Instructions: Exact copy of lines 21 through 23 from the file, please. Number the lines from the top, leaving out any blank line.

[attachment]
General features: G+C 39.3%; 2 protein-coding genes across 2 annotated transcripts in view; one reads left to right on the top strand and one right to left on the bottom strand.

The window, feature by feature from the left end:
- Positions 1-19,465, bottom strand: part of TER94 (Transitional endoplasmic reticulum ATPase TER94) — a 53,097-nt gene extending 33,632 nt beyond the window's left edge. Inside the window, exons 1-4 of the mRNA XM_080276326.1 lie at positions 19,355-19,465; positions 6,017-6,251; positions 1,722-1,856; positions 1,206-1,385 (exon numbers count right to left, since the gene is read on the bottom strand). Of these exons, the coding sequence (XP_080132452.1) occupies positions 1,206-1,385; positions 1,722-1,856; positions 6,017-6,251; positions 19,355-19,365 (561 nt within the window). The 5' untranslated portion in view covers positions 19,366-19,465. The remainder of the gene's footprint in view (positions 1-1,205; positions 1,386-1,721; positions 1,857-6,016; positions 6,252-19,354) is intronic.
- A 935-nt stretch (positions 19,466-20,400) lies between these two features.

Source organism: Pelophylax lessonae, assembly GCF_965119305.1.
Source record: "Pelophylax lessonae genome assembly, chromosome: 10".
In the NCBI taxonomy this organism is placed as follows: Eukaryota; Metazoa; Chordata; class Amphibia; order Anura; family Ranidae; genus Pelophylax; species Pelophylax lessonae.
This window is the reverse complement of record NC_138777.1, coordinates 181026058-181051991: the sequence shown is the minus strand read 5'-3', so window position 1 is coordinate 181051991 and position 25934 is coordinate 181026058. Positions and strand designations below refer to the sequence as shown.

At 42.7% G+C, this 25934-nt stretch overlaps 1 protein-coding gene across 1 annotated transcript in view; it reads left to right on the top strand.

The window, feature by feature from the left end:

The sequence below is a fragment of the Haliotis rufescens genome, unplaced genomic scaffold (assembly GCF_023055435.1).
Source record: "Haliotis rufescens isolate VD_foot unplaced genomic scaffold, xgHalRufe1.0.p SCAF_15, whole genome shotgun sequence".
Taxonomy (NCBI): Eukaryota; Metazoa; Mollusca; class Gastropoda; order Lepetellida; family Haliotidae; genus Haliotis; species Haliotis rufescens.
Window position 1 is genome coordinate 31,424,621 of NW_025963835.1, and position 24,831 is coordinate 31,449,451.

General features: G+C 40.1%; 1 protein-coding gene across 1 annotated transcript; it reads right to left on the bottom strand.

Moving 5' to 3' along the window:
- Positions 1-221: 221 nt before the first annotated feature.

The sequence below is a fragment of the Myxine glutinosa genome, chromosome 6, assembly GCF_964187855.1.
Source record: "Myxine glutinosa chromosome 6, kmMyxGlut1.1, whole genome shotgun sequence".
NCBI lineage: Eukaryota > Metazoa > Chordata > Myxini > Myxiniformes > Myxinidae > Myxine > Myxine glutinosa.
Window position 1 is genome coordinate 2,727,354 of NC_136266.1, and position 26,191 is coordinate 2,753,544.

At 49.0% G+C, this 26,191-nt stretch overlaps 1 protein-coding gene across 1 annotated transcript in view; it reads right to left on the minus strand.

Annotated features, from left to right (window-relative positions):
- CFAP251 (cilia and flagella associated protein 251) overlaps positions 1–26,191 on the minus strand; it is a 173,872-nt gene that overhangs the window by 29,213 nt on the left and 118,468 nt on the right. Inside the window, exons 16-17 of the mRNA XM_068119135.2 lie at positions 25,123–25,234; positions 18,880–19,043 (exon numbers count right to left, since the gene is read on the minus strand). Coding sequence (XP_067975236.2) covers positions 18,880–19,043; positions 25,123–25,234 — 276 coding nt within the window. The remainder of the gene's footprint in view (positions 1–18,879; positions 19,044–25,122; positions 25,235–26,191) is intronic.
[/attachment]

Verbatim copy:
Window position 1 is genome coordinate 2,727,354 of NC_136266.1, and position 26,191 is coordinate 2,753,544.

At 49.0% G+C, this 26,191-nt stretch overlaps 1 protein-coding gene across 1 annotated transcript in view; it reads right to left on the minus strand.

Annotated features, from left to right (window-relative positions):